The news archive provides access to past news stories from Communications of the ACM and other sources by date.
Researchers have used a highly conductive, bendable graphene-based ink to inkjet-print graphene patterns that could be used as conductive electrodes.
Google is preparing to formally release Dart language version 1.0, as well as the 3.0 version of Google Web Toolkit.
Last February, Astro Teller, the director of Google's secretive research lab, Google X, went to seek approval from Chief Executive Officer Larry Page for an unlikely acquisition.
The idea is to use airborne infra-red cameras to collect evidence, which could then be used to prosecute vandals who deface property at night.
A new NASA and university analysis of ocean data collected more than 135 years ago by the crew of the HMS Challenger oceanographic expedition provides further confirmation that human activities have warmed our planet over the…
It's exactly the sort of futuristic thinking you'd expect from Google and NASA: Late last week, the organizations announced a partnership to build a Quantum Artificial Intelligence Lab at NASA's Ames Research Center.
In the real world, animals have evolved the ability to get from point A to B by galloping, crawling, and jumping. Now, robots in the virtual world have accomplished something similar.
At some point in the not-too-distant future, building powerful, miniature computing systems will be considered a hobby for high schoolers, just as robotics or even Lego-building are today.
IBM has given Rensselaer Polytechnic Institute an open-ended three-year charter to improve the intelligence of IBM's Watson software.
Rice University researchers have developed a method for arranging metal nanoparticles in geometric patterns that can act as optical processors.
Researchers are working on solutions to growing power consumption, as mainstream processors are expected to contain hundreds of cores in the near future.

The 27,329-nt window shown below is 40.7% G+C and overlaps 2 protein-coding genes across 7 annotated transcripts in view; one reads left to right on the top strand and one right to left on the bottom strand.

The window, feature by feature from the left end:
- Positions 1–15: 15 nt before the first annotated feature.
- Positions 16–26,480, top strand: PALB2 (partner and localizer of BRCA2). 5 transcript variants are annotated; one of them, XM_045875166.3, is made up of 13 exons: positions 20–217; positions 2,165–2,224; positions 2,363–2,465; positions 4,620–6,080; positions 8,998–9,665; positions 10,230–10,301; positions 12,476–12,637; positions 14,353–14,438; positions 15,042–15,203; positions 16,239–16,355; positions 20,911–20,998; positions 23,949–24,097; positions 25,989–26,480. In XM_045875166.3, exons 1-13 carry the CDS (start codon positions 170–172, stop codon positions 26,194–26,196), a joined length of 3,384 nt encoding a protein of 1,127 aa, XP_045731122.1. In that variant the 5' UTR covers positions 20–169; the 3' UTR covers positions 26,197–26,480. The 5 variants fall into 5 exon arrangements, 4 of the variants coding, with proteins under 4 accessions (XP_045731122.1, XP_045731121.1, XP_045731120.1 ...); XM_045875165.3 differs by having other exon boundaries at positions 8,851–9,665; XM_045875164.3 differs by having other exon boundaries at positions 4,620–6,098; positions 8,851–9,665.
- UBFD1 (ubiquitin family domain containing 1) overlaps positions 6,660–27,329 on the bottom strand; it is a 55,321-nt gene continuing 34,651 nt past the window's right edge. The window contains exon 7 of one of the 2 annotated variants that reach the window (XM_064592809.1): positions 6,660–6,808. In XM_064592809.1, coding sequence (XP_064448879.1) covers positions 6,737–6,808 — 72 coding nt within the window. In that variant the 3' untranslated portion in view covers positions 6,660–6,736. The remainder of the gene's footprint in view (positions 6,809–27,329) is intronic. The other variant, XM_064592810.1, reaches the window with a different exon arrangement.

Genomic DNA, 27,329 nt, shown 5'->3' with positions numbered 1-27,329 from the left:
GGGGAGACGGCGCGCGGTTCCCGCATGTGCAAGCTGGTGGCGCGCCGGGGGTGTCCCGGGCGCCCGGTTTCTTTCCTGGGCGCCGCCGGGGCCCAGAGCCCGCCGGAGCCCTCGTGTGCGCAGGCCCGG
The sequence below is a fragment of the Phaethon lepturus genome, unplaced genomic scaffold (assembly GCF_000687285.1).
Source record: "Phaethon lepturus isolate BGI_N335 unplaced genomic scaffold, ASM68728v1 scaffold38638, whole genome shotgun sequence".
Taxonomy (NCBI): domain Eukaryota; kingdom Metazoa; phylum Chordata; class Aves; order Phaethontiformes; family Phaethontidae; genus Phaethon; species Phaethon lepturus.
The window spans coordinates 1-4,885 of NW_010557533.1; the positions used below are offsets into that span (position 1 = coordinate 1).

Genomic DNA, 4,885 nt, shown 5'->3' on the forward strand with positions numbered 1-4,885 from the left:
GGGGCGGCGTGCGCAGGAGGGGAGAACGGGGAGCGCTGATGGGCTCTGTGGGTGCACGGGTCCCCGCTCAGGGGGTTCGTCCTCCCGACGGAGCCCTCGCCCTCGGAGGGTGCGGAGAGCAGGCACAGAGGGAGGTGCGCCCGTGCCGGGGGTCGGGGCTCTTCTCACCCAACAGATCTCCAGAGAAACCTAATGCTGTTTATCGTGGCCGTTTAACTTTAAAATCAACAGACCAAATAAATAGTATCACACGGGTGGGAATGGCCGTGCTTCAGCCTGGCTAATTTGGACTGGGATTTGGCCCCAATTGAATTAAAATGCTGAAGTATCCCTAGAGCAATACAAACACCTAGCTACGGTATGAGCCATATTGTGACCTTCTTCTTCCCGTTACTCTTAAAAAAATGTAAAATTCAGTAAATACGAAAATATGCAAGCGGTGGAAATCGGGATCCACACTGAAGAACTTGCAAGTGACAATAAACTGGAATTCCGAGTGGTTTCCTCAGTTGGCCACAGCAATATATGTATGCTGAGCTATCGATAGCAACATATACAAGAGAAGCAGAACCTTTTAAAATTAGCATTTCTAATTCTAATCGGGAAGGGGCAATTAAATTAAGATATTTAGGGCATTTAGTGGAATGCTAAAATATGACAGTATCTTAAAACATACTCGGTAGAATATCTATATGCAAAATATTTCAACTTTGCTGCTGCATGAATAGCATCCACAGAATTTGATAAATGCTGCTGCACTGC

The U.S. Department of Energy's supercomputer efforts need at least another $400 million annually to possibly build an exascale computer by 2020.
Hacking is openly discussed and promoted in China.
Google's Crisis Response unit created a crisis map Web page to assist the community of Moore, OK, in its cleanup and recovery.
The application of artificial intelligence to the law aims to let automated systems handle arguments in which the logic is not clear.
Companies market to you according to your shopping habits, your age, your salary, and your social-media activities. In the future, they may be able to advertise to you on the basis of your DNA.
Name a target anywhere in China, an official at a state-owned company boasted recently, and his crack staff will break into that person's computer, download the contents of the hard drive, record the keystrokes, and monitor cellphone…
Arizona State University professor Carole-Jean Wu is researching how to convert waste heat in computing systems to usable electricity.
Researchers have developed a type of transparent electrode that could be used in solar cells, flexible displays, and future optoelectronic circuits.
A new technique can create high-quality semiconductor thin films only one atom thick.
A new computational method lets scientists visualize high-dimensional data produced by single-cell measurement technologies such as mass cytometry.
Microsoft announced a new version of the Xbox One earlier this week, and with it an improved and essentially reinvented version of Kinect, the company's body- and gesture-control sensor.
As much time as we spend with our cell phones and laptops and tablets, it's still pretty much a one-way relationship.
Two years ago Stanford professor Andrew Ng joined Google's X Lab, the research group that's given us Google Glass and the company's driverless cars. His mission: to harness Google's massive data centers and build artificial intelligence…
One of the many promising applications of quantum mechanics in the information sciences is quantum key distribution (QKD) in which the counterintuitive behavior of quantum particles guarantees that no one can eavesdrop on a private…
Bob Metcalfe, Dave Boggs, and the rest of the scientists at Xerox Palo Alto Research Center in 1973 were a lot like young developers at a Silicon Valley startup today.
Researchers have developed a method that allows a humanoid robot to receive an object handed to it by a person with a somewhat-natural human-like motion.
Researchers have discovered new, hard-to-detect methods for triggering mobile device malware.
Researchers have made progress on the longstanding challenge of developing a band gap property in graphene, essential for using the material to make transistors.
New software will make it easier for engineers to develop real-world safety assessments of structures and foundations.